“I felt excluded all my life,” he says. “Now here was the police, who used to exclude me all the time, and they were trying to include me.”

Funded primarily by the Scottish government, CIRV combined the carrot and the stick. Gang members were given a choice: renounce violence and get help into education, training and employment, or face zero tolerance on the street.

The results were remarkable. Among the 200 gang members who became directly involved with CIRV, violent offending fell by almost half, according to a 2011 study. Weapon possession was down 85%. Even among gang members who had not attended a call-in, violence had fallen by almost a quarter.

Karyn McCluskey of the Violence Reduction Unit (VRU)

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Karyn McCluskey of the Violence Reduction Unit (VRU). Photograph: Murdo MacLeod for the Guardian

The walls of Karyn McCluskey’s cluttered office, located in a 1970s office block in downtown Glasgow, are decorated with photographs. There is a picture from a stint at the Met in London in 2010 – her long, sandy-coloured hair and knee-length boots stand out among a sea of men in uniforms – alongside stark, black-and-white photos of blood-soaked young Glaswegians in doctors’ surgeries.

“People ask me, ‘Why do you spend your time getting these bad boys jobs?’ I always say, ‘I’m not doing it for them, I’m doing it for their kids,’” McCluskey says.

In 2004, McCluskey was a young intelligence officer on Strathclyde Police. Then commissioner Sir William Rae asked the recent recruit from West Mercia to pen a report on how to reduce the city’s headline grabbing rates of violence. McCluskey’s paper lead directly to the creation of the VRU. A decade later, she is the unit’s director.

A long-time single parent, McCluskey has no shortage of empathy for the young men – they are overwhelmingly men – whose names and faces come across her desk. She goes to the christenings of ex-offenders’ children; more than once, our long conversation is broken by a phone call from a charge seeking advice. But she is hard-headed, too, which perhaps explains why home secretary Theresa May is one of her many fans.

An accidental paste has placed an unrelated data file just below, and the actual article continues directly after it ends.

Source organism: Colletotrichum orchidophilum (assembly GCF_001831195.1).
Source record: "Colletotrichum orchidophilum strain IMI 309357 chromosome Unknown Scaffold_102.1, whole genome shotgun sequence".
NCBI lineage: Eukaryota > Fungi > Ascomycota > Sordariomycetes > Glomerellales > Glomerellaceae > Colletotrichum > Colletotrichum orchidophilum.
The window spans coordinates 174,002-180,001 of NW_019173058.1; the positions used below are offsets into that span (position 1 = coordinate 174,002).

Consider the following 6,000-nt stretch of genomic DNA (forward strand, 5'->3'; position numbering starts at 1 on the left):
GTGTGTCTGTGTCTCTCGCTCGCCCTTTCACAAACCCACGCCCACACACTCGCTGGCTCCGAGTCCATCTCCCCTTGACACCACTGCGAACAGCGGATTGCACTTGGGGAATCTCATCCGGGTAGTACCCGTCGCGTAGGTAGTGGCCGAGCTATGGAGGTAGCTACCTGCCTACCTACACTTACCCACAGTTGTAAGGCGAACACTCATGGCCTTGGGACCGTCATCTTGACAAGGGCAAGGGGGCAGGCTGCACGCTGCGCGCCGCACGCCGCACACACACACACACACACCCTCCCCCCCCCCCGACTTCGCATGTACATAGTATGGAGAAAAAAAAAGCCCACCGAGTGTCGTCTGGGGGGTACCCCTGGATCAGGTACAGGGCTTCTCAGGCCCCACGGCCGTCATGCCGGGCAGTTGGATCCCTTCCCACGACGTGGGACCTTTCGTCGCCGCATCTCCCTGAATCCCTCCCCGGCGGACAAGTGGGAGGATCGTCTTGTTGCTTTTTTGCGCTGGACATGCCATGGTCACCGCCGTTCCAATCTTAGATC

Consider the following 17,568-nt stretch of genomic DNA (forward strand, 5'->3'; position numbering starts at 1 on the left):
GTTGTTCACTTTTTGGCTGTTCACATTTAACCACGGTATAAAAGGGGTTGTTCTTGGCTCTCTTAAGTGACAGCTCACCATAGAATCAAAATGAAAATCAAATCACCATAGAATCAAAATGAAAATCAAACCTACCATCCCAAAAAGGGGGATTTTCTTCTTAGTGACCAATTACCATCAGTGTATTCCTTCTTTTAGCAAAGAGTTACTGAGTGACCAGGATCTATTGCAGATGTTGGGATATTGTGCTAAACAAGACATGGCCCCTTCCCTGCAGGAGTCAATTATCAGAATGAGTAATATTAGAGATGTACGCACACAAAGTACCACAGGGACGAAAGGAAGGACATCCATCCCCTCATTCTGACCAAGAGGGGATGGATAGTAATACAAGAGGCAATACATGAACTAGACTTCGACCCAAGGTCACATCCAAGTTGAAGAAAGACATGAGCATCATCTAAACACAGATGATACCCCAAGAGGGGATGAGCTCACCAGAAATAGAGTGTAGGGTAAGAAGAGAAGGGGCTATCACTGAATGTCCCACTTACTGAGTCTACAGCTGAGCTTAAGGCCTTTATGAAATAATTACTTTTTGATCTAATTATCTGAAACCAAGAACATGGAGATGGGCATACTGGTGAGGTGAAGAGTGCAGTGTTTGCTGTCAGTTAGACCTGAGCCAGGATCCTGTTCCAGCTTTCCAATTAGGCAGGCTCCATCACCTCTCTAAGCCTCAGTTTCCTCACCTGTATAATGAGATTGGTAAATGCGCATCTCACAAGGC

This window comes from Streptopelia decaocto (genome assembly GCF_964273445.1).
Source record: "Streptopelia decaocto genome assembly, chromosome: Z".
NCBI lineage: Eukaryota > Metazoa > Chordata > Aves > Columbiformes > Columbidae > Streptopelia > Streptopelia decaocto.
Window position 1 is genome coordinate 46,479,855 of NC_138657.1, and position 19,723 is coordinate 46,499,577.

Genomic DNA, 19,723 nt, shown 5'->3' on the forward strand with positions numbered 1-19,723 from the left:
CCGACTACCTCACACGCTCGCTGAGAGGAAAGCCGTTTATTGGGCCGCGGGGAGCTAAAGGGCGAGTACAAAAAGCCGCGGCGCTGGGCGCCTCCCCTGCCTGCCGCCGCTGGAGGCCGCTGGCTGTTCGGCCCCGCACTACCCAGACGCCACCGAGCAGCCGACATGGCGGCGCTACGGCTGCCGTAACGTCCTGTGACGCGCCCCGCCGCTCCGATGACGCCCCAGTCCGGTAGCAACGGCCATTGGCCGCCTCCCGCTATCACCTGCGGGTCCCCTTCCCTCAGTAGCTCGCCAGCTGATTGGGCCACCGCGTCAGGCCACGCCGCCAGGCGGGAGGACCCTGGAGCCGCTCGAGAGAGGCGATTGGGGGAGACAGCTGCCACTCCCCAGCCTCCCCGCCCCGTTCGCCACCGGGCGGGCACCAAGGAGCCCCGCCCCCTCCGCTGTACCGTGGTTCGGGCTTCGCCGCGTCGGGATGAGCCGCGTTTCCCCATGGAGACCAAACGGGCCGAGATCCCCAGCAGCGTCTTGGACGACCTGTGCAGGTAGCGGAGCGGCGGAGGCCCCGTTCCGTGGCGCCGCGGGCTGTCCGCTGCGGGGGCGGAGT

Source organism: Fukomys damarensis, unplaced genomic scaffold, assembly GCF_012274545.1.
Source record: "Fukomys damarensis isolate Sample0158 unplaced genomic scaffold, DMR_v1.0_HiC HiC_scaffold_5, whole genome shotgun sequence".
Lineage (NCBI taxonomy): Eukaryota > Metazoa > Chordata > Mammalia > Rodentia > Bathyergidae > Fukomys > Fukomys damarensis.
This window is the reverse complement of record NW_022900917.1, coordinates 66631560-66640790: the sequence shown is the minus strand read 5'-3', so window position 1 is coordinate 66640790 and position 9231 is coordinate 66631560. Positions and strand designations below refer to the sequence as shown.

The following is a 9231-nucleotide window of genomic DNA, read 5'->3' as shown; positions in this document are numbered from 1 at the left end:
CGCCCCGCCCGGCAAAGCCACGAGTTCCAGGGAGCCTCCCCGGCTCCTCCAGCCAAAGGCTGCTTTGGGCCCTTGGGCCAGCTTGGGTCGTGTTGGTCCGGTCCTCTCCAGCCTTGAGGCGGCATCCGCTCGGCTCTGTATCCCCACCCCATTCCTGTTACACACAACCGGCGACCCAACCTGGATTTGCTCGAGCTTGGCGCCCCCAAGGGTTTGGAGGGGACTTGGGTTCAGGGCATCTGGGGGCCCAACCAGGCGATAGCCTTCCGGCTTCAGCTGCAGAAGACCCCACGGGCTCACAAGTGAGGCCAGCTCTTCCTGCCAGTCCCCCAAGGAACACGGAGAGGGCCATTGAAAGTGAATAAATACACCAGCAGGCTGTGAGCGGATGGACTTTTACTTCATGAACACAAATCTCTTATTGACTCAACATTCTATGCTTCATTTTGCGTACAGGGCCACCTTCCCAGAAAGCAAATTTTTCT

McCluskey believes inequality breeds violence. She wants “a revolution” in how we tackle violence – by focusing on the traumatic environments in which so many offenders are reared. Reversing the effects of 20 years of deprivation and neglect is not easy, but it has to be done.

“If jail on its own worked, America would have no crime,” she points out. “You need a different approach.”

Part of this fresh tack is enlisting former offenders and gang members to work continually with current ones trying to escape the chaos. One of those former members is Paul, who, having participated in the CIRV project, was recruited by the VRU as a “navigator”. The best part of his job, he says, is when his charges realise that they, too, can change. “You can see the light going on. They have an opportunity to break a cycle that has gone on for years.”

One of the young men Paul works with is 19. His earliest memory is his father holding a gun to his mother’s head: she was using her son as a shield. “Once you understand where he is coming from, it is not hard to want to help him,” Paul says.

Although Glasgow’s crime rates have continued to fall, some question the
VRU approach. “Violence dropped and weapon-carrying
offences dropped, but that was on the back of substantial work by
police and other agencies,” says William Graham, a lecturer in criminology at Abertay University. “So it is hard to say that CIRV was the sole cause of the reductions, though it did show a degree of success.” Some say the publicity-savvy VRU were given credit for a general decline in violence across Scottish society.

But former murder detective and VRU founder John Carnochan warns that people “might forget how bad it was” in Glasgow. “All we have done to that community is to show what life is like without gang violence. We have changed the normal. Same as we changed the normal for smoking. But the challenge is keeping the normal.”

Now retired, Carnochan spends much of his time travelling the world talking about the VRU. “All we did was start to think about things differently,” he says. “It was really difficult but it was wonderful, too.”